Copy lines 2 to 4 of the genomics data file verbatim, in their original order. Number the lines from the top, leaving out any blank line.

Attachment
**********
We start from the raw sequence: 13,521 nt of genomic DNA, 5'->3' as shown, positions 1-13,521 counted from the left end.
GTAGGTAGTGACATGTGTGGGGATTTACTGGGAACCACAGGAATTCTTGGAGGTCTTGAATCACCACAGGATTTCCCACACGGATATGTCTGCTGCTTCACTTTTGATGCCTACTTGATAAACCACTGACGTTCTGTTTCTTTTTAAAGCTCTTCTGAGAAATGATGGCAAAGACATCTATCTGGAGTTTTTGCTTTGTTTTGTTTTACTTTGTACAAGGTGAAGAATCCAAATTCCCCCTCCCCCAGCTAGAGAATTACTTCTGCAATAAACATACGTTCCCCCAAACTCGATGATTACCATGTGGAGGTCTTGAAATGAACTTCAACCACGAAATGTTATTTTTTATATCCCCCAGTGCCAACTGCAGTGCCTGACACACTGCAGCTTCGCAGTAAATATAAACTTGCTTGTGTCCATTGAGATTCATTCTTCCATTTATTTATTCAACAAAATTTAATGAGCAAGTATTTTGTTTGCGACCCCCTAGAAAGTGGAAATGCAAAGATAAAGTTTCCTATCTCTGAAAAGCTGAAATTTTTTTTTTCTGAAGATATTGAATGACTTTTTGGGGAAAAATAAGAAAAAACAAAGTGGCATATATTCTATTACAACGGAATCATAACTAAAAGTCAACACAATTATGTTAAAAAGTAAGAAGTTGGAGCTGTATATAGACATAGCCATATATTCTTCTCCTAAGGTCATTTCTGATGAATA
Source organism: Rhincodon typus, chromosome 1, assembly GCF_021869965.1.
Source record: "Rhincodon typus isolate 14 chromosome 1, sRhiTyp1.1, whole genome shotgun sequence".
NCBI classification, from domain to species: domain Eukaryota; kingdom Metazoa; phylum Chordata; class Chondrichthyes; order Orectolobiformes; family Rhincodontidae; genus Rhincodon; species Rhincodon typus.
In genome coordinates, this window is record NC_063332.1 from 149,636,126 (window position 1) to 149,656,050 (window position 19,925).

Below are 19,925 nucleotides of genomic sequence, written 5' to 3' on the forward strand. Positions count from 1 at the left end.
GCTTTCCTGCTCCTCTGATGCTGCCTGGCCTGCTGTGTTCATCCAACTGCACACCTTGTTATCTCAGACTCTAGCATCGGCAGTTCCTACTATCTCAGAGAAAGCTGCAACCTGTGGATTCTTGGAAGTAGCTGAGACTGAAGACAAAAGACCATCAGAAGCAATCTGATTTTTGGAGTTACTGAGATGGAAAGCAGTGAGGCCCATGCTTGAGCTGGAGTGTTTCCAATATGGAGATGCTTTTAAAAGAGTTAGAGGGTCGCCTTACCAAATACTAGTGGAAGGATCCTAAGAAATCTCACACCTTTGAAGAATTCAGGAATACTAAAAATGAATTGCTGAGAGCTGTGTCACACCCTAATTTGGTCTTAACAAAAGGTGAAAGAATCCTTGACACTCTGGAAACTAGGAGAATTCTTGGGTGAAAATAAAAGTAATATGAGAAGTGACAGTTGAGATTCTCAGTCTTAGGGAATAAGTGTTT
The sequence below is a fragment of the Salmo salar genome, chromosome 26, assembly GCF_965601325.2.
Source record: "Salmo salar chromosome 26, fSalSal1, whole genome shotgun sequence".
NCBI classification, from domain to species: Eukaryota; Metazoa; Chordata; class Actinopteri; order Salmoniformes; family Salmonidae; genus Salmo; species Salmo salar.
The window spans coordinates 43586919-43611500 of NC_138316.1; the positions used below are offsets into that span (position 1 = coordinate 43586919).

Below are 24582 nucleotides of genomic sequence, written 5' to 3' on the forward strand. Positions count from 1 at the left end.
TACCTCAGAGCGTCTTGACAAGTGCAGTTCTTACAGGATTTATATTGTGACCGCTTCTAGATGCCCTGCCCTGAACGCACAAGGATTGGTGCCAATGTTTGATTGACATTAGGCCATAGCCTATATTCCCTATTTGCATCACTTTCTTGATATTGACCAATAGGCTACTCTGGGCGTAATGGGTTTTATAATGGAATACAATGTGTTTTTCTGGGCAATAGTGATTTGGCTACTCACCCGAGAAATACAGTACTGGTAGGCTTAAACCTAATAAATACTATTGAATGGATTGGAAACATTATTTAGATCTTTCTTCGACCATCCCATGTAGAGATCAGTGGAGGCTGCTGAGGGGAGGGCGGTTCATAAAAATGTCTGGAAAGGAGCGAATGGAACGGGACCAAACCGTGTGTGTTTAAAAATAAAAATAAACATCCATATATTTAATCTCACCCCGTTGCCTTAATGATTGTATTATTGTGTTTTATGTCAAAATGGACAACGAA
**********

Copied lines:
GTAGGTAGTGACATGTGTGGGGATTTACTGGGAACCACAGGAATTCTTGGAGGTCTTGAATCACCACAGGATTTCCCACACGGATATGTCTGCTGCTTCACTTTTGATGCCTACTTGATAAACCACTGACGTTCTGTTTCTTTTTAAAGCTCTTCTGAGAAATGATGGCAAAGACATCTATCTGGAGTTTTTGCTTTGTTTTGTTTTACTTTGTACAAGGTGAAGAATCCAAATTCCCCCTCCCCCAGCTAGAGAATTACTTCTGCAATAAACATACGTTCCCCCAAACTCGATGATTACCATGTGGAGGTCTTGAAATGAACTTCAACCACGAAATGTTATTTTTTATATCCCCCAGTGCCAACTGCAGTGCCTGACACACTGCAGCTTCGCAGTAAATATAAACTTGCTTGTGTCCATTGAGATTCATTCTTCCATTTATTTATTCAACAAAATTTAATGAGCAAGTATTTTGTTTGCGACCCCCTAGAAAGTGGAAATGCAAAGATAAAGTTTCCTATCTCTGAAAAGCTGAAATTTTTTTTTTCTGAAGATATTGAATGACTTTTTGGGGAAAAATAAGAAAAAACAAAGTGGCATATATTCTATTACAACGGAATCATAACTAAAAGTCAACACAATTATGTTAAAAAGTAAGAAGTTGGAGCTGTATATAGACATAGCCATATATTCTTCTCCTAAGGTCATTTCTGATGAATA
Source organism: Rhincodon typus, chromosome 1, assembly GCF_021869965.1.
Source record: "Rhincodon typus isolate 14 chromosome 1, sRhiTyp1.1, whole genome shotgun sequence".